I met a lot of people there, especially at Kiddus-I's place, where I met Jah Youth, Dennis Brown, Bunny, Gregory Isaacs, because everybody used to hang out to drink ital soup and exchange views.
It was during this period that I met Jimmy Cliff. I used to pass his house on my way to school and I saw him one day working in his garden. When he found out I was from South Africa, he said "You must come after your class this evening and have dinner with us so we can discuss things." He had just been invited to South Africa, in fact, so he wanted to talk to me and find out what I thought about it. And that meet-ingled to my working with him.
When I finished my course in '77, we took off for Francophone West Africa- Senegal and Mali, Gambia and Sierra Leone, with the group from Jamaica. Sly was in that group, Chinna, Sticky, and the keyboard player who used to work with Lee Perry at Black Ark ... I forget his name.

We finished the tour in Africa and Jimmy invited me to come back to Jamaica with him because he was ready to do the album "Bongo Man". But on the way, we passed through London and this is where I met Bob Marley and Lee Perry.
One day Jimmy took me to Island Records, it was during the time when Bob and Lee were doing 'Punky Reggae Party'. I went into the studio and Lee Perry says "Hey, you know man, I'm looking for a singer. We're doing something downstairs and we've got Candy McKenzie and we need another vocalist". Jimmy Cliff said "Here's Aura, she sings with me and we just came back from Africa". That's how I met Lee Perry. It was at Island records' studios, with Bob Marley for 'Punky Reggae Party' and 'Keep On Moving'. I think I met the Clash at the same time, because Lee was co-producing their album or something. It was a very interesting and exciting period.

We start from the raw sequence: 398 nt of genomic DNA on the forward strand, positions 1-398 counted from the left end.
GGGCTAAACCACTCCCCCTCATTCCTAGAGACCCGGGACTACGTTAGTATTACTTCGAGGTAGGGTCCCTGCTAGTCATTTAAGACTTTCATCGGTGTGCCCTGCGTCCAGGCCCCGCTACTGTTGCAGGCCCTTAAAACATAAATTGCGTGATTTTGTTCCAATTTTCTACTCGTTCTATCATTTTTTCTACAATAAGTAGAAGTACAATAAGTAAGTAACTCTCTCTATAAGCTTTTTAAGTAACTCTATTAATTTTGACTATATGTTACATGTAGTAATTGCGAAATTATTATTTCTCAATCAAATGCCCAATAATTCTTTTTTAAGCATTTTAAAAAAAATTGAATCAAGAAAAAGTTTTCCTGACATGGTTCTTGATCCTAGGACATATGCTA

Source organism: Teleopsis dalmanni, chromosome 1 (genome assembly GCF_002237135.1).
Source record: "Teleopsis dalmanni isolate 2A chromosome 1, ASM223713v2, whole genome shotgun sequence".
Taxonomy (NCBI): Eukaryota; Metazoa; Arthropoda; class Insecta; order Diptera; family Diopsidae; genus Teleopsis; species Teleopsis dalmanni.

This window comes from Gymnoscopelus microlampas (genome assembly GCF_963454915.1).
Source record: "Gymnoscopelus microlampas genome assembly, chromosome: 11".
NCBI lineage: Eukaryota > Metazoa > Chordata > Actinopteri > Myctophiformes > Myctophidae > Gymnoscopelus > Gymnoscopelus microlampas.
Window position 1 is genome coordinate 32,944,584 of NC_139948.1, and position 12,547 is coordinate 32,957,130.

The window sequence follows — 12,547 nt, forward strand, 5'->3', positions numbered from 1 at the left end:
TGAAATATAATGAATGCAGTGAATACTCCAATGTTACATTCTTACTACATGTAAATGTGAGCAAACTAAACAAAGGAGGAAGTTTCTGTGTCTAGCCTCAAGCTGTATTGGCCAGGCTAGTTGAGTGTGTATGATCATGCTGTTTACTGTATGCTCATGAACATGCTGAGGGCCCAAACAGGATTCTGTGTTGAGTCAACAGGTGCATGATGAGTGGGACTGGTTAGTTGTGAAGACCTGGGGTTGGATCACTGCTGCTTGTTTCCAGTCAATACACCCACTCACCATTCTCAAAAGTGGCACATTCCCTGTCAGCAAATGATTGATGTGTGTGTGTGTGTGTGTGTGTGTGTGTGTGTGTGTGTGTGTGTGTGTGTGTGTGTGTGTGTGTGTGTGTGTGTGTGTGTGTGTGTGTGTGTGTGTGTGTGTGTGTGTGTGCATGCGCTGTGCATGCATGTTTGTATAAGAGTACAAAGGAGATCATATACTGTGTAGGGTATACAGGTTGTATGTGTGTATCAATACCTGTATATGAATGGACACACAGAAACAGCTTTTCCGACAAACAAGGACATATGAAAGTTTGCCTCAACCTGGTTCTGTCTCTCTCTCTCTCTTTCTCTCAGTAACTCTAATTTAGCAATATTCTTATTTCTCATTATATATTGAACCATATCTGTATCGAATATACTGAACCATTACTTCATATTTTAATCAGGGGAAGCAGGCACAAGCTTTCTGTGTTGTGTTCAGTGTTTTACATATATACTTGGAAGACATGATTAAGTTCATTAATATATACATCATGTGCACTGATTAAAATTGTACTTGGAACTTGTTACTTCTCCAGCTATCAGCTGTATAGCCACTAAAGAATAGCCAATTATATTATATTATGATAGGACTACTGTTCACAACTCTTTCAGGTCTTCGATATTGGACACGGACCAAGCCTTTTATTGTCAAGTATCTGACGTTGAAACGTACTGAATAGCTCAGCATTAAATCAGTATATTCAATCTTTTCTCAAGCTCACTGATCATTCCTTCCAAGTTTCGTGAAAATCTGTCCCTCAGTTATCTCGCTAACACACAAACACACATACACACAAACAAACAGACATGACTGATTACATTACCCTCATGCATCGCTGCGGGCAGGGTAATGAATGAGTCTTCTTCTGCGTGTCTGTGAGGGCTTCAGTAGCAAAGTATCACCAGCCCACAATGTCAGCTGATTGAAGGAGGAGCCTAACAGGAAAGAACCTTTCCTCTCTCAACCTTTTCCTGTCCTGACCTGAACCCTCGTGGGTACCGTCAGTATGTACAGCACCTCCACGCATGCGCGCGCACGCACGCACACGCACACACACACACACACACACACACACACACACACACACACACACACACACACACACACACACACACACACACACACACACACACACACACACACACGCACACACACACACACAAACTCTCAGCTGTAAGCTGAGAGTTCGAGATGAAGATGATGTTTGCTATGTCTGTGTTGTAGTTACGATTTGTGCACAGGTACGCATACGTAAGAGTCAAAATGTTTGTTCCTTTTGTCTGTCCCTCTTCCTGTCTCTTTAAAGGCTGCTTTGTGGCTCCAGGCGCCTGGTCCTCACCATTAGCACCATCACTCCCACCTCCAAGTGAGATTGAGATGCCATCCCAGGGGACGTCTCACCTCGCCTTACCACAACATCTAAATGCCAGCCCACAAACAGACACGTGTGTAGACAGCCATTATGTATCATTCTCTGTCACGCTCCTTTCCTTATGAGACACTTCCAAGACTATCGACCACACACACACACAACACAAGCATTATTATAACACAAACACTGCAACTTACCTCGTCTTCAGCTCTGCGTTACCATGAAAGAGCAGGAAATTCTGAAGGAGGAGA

So we did the session. Since I was on my way to Jamaica, I was obliged to leave, even though I had a lot of interesting offers to stay.
I went to Jamaica to wait on working with Jimmy on this album and Lee Perry came back from London to Kingston. He had the Congoes "Heart of the Congoes" album, he had just been trying to make a deal with Island records.
When Lee came back to Jamaica, I was working with another girl at the time, a black american girl called Pamela Reed. Together we did a lot of backing vocals on a lot of Lee's productions like 'Disco Devil' and on 'Curley Locks'. We found ourselves working more and more for Scratch. We were looking for somebody to produce an album, because I was trying to put together this project which was Full Experience. It was my idea of three girls, three black women, one from Africa, one from the Caribbean and one from black America, like Full Experience meaning the full black experience. This was my dream.